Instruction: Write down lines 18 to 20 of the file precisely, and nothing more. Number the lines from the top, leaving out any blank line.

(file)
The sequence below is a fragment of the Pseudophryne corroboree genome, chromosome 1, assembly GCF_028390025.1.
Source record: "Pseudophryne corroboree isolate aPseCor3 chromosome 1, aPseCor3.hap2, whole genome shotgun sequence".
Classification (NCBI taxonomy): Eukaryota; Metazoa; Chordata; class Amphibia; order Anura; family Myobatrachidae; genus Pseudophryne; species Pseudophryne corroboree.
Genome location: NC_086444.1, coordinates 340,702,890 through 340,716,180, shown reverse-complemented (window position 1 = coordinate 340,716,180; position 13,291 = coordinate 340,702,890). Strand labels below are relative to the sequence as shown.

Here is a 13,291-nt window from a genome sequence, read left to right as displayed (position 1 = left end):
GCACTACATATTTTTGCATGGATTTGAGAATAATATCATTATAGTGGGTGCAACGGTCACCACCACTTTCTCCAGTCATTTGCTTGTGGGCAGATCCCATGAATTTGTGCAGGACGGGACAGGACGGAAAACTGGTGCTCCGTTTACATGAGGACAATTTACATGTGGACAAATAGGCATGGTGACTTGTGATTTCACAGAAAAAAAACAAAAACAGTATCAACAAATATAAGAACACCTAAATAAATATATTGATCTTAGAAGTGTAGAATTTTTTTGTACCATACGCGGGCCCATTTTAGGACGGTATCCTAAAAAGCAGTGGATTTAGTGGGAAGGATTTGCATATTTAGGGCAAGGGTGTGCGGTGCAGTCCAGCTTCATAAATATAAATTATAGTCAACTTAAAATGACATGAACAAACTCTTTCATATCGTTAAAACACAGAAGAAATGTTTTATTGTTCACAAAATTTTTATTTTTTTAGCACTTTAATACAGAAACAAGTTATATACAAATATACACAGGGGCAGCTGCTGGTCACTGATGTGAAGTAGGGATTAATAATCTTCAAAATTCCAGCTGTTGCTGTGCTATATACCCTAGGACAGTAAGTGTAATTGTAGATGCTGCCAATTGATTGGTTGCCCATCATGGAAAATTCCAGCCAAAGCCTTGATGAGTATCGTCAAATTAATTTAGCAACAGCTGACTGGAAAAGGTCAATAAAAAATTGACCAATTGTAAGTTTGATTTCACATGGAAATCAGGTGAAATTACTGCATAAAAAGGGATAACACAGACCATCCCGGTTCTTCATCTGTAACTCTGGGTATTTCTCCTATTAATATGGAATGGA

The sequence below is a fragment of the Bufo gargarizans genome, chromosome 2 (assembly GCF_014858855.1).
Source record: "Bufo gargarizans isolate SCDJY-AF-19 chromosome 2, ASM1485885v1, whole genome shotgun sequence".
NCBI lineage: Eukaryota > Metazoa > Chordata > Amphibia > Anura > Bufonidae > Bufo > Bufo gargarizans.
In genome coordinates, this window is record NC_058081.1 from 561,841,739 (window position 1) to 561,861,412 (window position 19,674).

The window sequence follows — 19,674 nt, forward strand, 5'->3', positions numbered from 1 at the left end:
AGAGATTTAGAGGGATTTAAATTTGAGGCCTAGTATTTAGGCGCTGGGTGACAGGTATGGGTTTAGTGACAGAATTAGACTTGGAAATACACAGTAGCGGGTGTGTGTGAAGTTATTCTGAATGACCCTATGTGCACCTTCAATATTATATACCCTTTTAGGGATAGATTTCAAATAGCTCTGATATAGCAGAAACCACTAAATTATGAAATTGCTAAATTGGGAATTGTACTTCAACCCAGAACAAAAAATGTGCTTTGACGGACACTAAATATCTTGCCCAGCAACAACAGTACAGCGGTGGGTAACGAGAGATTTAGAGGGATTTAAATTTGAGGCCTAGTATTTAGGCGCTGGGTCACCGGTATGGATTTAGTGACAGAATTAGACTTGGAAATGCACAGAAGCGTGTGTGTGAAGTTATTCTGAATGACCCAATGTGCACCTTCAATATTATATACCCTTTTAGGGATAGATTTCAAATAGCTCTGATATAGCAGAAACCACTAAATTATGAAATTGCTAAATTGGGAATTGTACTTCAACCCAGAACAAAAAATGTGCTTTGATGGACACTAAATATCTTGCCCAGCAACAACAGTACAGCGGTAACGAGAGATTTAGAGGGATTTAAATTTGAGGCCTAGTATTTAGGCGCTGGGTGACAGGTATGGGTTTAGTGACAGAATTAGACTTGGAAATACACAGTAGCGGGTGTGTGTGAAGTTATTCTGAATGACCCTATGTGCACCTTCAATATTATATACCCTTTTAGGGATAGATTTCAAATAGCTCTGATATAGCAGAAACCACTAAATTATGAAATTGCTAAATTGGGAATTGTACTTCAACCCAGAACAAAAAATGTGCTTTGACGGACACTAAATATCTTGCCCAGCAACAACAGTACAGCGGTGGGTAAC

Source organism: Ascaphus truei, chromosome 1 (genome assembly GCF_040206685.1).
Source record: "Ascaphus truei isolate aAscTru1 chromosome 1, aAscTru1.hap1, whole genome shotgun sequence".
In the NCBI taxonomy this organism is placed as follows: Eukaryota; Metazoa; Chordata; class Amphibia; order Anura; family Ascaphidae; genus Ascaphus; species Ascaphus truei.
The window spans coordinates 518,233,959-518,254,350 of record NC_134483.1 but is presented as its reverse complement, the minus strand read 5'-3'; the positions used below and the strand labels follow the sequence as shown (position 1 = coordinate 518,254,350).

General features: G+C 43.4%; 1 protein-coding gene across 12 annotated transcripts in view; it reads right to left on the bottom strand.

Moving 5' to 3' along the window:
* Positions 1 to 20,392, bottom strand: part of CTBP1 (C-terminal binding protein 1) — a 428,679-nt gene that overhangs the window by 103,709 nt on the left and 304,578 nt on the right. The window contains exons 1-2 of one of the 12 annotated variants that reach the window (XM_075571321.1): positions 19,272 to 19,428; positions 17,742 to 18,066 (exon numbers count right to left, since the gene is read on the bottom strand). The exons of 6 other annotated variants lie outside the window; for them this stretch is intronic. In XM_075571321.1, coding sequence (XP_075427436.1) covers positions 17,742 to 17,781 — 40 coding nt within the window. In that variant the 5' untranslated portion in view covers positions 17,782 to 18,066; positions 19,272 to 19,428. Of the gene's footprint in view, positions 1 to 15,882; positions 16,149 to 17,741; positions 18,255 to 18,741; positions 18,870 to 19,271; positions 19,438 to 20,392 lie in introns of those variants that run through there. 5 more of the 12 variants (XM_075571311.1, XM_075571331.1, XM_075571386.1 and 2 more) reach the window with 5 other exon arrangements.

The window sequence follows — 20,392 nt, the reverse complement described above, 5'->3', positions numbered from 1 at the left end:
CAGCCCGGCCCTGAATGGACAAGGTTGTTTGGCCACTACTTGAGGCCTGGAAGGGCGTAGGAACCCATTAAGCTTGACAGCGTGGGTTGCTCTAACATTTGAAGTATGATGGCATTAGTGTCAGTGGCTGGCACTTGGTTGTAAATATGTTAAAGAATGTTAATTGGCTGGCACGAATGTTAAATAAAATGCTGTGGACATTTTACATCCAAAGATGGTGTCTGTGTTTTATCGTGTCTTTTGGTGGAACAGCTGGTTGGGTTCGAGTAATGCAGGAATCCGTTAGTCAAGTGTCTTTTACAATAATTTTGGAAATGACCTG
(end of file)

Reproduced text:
Moving 5' to 3' along the window:
* Positions 1 to 20,392, bottom strand: part of CTBP1 (C-terminal binding protein 1) — a 428,679-nt gene that overhangs the window by 103,709 nt on the left and 304,578 nt on the right. The window contains exons 1-2 of one of the 12 annotated variants that reach the window (XM_075571321.1): positions 19,272 to 19,428; positions 17,742 to 18,066 (exon numbers count right to left, since the gene is read on the bottom strand). The exons of 6 other annotated variants lie outside the window; for them this stretch is intronic. In XM_075571321.1, coding sequence (XP_075427436.1) covers positions 17,742 to 17,781 — 40 coding nt within the window. In that variant the 5' untranslated portion in view covers positions 17,782 to 18,066; positions 19,272 to 19,428. Of the gene's footprint in view, positions 1 to 15,882; positions 16,149 to 17,741; positions 18,255 to 18,741; positions 18,870 to 19,271; positions 19,438 to 20,392 lie in introns of those variants that run through there. 5 more of the 12 variants (XM_075571311.1, XM_075571331.1, XM_075571386.1 and 2 more) reach the window with 5 other exon arrangements.

The window sequence follows — 20,392 nt, the reverse complement described above, 5'->3', positions numbered from 1 at the left end: